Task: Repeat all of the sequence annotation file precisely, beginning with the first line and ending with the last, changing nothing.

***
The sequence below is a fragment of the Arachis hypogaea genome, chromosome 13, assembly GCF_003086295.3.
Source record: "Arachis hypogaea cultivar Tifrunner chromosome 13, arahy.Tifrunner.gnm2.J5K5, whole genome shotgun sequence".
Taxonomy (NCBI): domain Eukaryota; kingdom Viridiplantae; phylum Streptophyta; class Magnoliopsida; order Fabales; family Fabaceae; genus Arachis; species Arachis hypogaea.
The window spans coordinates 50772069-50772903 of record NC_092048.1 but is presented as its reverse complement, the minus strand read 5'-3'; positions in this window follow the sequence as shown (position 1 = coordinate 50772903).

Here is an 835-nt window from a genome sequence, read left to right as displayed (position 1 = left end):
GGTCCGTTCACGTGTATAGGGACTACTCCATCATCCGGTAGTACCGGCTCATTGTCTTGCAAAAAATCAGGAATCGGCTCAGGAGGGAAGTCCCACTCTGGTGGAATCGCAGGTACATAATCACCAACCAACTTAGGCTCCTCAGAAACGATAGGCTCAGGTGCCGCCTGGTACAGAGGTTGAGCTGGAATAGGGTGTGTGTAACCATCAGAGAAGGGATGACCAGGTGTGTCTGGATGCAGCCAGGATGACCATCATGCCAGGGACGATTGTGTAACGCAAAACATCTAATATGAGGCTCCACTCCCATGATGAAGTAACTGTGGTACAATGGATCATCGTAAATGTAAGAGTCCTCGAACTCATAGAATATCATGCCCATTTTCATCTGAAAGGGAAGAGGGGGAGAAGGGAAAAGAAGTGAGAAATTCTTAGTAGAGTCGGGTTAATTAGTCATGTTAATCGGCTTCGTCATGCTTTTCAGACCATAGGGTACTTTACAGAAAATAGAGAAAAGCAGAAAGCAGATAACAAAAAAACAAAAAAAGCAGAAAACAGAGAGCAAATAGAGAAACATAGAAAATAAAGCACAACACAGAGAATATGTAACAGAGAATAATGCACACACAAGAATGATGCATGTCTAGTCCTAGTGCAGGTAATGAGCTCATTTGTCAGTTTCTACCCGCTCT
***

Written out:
The sequence below is a fragment of the Arachis hypogaea genome, chromosome 13, assembly GCF_003086295.3.
Source record: "Arachis hypogaea cultivar Tifrunner chromosome 13, arahy.Tifrunner.gnm2.J5K5, whole genome shotgun sequence".
Taxonomy (NCBI): domain Eukaryota; kingdom Viridiplantae; phylum Streptophyta; class Magnoliopsida; order Fabales; family Fabaceae; genus Arachis; species Arachis hypogaea.
The window spans coordinates 50772069-50772903 of record NC_092048.1 but is presented as its reverse complement, the minus strand read 5'-3'; positions in this window follow the sequence as shown (position 1 = coordinate 50772903).

Here is an 835-nt window from a genome sequence, read left to right as displayed (position 1 = left end):
GGTCCGTTCACGTGTATAGGGACTACTCCATCATCCGGTAGTACCGGCTCATTGTCTTGCAAAAAATCAGGAATCGGCTCAGGAGGGAAGTCCCACTCTGGTGGAATCGCAGGTACATAATCACCAACCAACTTAGGCTCCTCAGAAACGATAGGCTCAGGTGCCGCCTGGTACAGAGGTTGAGCTGGAATAGGGTGTGTGTAACCATCAGAGAAGGGATGACCAGGTGTGTCTGGATGCAGCCAGGATGACCATCATGCCAGGGACGATTGTGTAACGCAAAACATCTAATATGAGGCTCCACTCCCATGATGAAGTAACTGTGGTACAATGGATCATCGTAAATGTAAGAGTCCTCGAACTCATAGAATATCATGCCCATTTTCATCTGAAAGGGAAGAGGGGGAGAAGGGAAAAGAAGTGAGAAATTCTTAGTAGAGTCGGGTTAATTAGTCATGTTAATCGGCTTCGTCATGCTTTTCAGACCATAGGGTACTTTACAGAAAATAGAGAAAAGCAGAAAGCAGATAACAAAAAAACAAAAAAAGCAGAAAACAGAGAGCAAATAGAGAAACATAGAAAATAAAGCACAACACAGAGAATATGTAACAGAGAATAATGCACACACAAGAATGATGCATGTCTAGTCCTAGTGCAGGTAATGAGCTCATTTGTCAGTTTCTACCCGCTCT